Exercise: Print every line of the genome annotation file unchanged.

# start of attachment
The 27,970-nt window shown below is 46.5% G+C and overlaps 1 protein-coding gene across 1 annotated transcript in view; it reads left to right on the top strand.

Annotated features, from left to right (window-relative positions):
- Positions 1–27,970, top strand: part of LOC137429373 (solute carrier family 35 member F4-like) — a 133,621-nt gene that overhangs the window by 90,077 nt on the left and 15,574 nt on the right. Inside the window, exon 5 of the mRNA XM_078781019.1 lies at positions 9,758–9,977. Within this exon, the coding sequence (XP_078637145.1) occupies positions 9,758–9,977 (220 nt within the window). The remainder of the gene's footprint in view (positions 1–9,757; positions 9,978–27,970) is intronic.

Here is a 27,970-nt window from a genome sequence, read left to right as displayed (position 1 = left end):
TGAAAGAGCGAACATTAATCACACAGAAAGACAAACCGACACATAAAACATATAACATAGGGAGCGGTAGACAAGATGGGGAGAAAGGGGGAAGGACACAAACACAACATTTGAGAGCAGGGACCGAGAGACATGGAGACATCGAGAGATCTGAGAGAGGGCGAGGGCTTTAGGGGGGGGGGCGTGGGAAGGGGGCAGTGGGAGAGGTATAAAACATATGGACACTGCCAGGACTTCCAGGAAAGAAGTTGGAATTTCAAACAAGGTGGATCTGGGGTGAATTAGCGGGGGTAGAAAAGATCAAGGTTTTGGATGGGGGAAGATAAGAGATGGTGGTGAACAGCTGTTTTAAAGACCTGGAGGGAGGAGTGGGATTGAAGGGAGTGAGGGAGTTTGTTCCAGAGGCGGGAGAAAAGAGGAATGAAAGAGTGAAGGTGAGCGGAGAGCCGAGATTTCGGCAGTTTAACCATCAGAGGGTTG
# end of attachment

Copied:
The 27,970-nt window shown below is 46.5% G+C and overlaps 1 protein-coding gene across 1 annotated transcript in view; it reads left to right on the top strand.

Annotated features, from left to right (window-relative positions):
- Positions 1–27,970, top strand: part of LOC137429373 (solute carrier family 35 member F4-like) — a 133,621-nt gene that overhangs the window by 90,077 nt on the left and 15,574 nt on the right. Inside the window, exon 5 of the mRNA XM_078781019.1 lies at positions 9,758–9,977. Within this exon, the coding sequence (XP_078637145.1) occupies positions 9,758–9,977 (220 nt within the window). The remainder of the gene's footprint in view (positions 1–9,757; positions 9,978–27,970) is intronic.

Here is a 27,970-nt window from a genome sequence, read left to right as displayed (position 1 = left end):
TGAAAGAGCGAACATTAATCACACAGAAAGACAAACCGACACATAAAACATATAACATAGGGAGCGGTAGACAAGATGGGGAGAAAGGGGGAAGGACACAAACACAACATTTGAGAGCAGGGACCGAGAGACATGGAGACATCGAGAGATCTGAGAGAGGGCGAGGGCTTTAGGGGGGGGGGCGTGGGAAGGGGGCAGTGGGAGAGGTATAAAACATATGGACACTGCCAGGACTTCCAGGAAAGAAGTTGGAATTTCAAACAAGGTGGATCTGGGGTGAATTAGCGGGGGTAGAAAAGATCAAGGTTTTGGATGGGGGAAGATAAGAGATGGTGGTGAACAGCTGTTTTAAAGACCTGGAGGGAGGAGTGGGATTGAAGGGAGTGAGGGAGTTTGTTCCAGAGGCGGGAGAAAAGAGGAATGAAAGAGTGAAGGTGAGCGGAGAGCCGAGATTTCGGCAGTTTAACCATCAGAGGGTTG